Bolton spoke firmly, and looked Ray resolutely in the eye.

Stephen Ray flushed and paled. There was a great fear in his heart, but he resolved to brave it out.

"This is a base conspiracy. Your share in it ought to land you in State's prison."

"I am willing to take my chance of it," said the lawyer. "Didn't you recognize the boy when you saw him?"

"What do you mean?"

"You saw him in the hotel at Buffalo. He recognized you, and had a conversation with your son."

"Had a conversation with Clarence? That is a lie. Clarence never spoke to me about it."

"You had better question him. But there is no need of sparring. I tell you confidently that Ernest Ray is alive, and demands the estate under his grandfather's will, which you hold."

"This is ridiculous. There is but one answer to such a proposal."

"What is that?"

"I refuse absolutely to make any concession to an impostor."

"That is your final answer?"

"It is."

"Then I give you notice that the boy will at once bring suit for the restoration of the estate and the vindication of his rights."

"I suppose you are his lawyer?" sneered Ray.

"The firm with which I am connected has undertaken the case."

"What is the firm?" asked Stephen Ray with an anxiety which he could not conceal.

"Norcross & Co.," answered Bolton.

Great drops of perspiration appeared on the brows of Stephen Ray. He knew well the high reputation and uniform success of the firm in question.

He did not immediately answer, but began to pace the room in agitation. Finally he spoke.

"This has come upon me as a surprise. I thought the boy dead. I may be willing to make some arrangement. Bring him here next week--say Tuesday--and we will talk the matter over."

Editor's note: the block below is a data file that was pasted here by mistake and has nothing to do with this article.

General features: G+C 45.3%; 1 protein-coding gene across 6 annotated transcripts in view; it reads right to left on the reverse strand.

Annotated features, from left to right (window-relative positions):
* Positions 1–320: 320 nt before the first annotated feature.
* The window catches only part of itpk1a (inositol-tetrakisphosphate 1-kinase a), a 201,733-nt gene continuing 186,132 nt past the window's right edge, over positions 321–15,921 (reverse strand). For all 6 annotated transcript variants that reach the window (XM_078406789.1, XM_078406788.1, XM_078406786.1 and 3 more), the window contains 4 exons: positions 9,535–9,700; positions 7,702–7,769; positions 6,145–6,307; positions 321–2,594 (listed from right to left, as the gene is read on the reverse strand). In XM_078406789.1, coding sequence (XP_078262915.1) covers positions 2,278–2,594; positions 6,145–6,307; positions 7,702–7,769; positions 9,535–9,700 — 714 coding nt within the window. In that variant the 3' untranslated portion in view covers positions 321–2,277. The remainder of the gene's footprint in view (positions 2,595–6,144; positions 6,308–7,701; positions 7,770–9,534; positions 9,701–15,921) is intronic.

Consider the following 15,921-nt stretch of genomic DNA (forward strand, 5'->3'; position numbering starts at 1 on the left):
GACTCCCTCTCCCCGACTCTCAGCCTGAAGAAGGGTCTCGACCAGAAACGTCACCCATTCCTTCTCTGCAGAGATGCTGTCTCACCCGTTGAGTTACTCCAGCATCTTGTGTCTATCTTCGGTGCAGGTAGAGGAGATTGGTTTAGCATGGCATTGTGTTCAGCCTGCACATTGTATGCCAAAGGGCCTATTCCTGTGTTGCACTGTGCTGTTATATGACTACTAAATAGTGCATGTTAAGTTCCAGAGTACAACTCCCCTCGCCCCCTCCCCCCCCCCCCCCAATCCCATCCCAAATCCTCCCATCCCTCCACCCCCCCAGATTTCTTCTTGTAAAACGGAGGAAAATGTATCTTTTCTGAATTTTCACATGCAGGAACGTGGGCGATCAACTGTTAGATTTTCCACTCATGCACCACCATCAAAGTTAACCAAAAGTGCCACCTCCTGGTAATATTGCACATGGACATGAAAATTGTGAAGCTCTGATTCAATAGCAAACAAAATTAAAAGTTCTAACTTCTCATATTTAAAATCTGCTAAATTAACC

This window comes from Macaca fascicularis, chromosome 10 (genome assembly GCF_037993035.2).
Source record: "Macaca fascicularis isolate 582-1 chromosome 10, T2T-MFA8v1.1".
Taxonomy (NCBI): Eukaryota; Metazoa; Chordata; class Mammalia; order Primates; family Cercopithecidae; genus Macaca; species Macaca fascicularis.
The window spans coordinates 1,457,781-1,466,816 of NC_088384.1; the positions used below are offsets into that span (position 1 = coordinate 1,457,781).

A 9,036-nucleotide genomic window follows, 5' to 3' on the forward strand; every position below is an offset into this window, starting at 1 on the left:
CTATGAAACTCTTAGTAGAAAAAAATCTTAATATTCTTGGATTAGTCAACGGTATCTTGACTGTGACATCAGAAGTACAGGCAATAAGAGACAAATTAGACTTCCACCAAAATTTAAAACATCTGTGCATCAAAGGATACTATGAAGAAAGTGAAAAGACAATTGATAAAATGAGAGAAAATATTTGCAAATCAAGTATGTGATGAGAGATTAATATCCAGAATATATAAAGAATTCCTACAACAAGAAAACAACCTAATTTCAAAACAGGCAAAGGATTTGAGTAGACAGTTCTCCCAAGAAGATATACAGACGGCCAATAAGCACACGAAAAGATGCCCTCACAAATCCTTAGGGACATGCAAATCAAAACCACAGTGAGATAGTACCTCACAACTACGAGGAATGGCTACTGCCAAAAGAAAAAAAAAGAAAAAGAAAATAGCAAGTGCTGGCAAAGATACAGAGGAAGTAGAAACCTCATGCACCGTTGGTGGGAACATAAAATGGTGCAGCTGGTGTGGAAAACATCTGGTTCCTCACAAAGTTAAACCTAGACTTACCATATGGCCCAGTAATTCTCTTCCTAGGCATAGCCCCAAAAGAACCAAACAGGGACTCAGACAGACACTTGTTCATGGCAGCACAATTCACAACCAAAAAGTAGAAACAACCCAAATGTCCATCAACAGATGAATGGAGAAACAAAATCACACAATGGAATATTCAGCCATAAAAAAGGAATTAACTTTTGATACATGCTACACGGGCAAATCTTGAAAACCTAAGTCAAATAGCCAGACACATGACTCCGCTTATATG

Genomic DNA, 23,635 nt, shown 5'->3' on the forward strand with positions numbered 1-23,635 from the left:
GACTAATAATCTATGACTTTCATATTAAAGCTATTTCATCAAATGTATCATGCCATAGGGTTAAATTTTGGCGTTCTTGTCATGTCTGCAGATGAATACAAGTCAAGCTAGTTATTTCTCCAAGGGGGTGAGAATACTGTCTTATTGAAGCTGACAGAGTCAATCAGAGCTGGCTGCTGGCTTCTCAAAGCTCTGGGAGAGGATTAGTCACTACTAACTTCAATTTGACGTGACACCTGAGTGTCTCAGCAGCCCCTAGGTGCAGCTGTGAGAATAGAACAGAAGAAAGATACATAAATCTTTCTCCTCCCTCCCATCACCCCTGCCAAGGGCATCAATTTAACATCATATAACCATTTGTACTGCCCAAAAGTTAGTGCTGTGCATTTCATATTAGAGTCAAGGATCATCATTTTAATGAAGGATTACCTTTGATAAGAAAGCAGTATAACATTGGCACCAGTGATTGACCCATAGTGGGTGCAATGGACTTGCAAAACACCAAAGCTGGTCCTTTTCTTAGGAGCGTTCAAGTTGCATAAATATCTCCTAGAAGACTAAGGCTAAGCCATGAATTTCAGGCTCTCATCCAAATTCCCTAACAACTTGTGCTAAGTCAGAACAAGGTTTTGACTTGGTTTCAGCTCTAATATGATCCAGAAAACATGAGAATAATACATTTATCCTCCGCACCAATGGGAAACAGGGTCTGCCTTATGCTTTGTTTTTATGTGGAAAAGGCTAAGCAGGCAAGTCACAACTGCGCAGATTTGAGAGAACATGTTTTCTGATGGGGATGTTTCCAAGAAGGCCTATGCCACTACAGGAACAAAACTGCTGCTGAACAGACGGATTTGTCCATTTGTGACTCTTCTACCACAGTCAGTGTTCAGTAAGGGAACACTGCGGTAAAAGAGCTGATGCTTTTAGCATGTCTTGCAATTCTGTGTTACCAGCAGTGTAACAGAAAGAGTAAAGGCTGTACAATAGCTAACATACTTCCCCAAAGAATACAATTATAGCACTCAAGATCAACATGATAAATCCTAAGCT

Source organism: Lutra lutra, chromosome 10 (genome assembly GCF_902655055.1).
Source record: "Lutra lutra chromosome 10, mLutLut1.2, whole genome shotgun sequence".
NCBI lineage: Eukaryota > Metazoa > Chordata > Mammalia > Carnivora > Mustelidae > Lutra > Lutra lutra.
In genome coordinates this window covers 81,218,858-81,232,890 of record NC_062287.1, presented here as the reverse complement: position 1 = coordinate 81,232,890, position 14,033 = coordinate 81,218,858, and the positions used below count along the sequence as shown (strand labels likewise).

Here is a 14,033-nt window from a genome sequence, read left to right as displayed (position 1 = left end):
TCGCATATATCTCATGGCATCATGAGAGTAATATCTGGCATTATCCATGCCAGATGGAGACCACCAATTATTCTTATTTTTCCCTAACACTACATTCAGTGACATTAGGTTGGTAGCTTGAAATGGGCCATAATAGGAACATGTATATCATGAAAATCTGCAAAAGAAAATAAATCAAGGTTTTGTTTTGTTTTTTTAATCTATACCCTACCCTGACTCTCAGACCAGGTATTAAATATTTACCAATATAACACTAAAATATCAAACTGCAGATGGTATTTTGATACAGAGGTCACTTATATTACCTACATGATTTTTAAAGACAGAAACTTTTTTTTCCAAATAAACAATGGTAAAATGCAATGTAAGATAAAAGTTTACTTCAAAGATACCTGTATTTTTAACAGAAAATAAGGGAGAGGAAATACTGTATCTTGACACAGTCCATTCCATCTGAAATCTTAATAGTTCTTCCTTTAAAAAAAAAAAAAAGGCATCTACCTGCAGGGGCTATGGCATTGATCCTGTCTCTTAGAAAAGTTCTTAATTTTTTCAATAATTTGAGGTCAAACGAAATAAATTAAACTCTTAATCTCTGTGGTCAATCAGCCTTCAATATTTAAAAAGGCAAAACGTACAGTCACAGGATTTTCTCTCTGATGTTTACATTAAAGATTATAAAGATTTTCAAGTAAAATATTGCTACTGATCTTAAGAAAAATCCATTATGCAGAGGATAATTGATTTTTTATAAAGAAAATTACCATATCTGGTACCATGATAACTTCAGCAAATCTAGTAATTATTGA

"You must do more than talk the matter over, Stephen Ray. A great injustice has been done, the wrong must be righted."

"Come here next Tuesday," was the only answer.

The lawyer bowed and withdrew.

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CHAPTER XXXVII. ERNEST COMES INTO HIS OWNOn Tuesday Bolton returned with Ernest. Two hours were spent in conference with Stephen Ray. The latter fought hard, but yielded at last. He understood the strength of his opponent's case. Ernest consented to receive the estate as it was bequeathed to his father, without any demand for back revenues. Whatever Stephen Ray had accumulated besides, he was allowed to retain. As this amounted to a hundred thousand dollars, Ray felt that it might have been worse. Had he not been dissuaded by Bolton, Ernest would have consented to share the estate with the usurper,
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CHAPTER XXXV. MR. BOLTON AND HIS CLIENTBenjamin Bolton sat at his desk in the law office of Albert Norcross, on Nassau Street. He was well, even handsomely dressed, and looked very unlike the shabby tramp who had called months before at the house of Stephen Ray. He was really a man of ability which his employer had found out. He had raised Bolton's salary to a liberal figure, and felt that in securing his services he had made a real acquisition. Bolton was absorbed in preparation for a case which had been assigned to him, when a boy came to his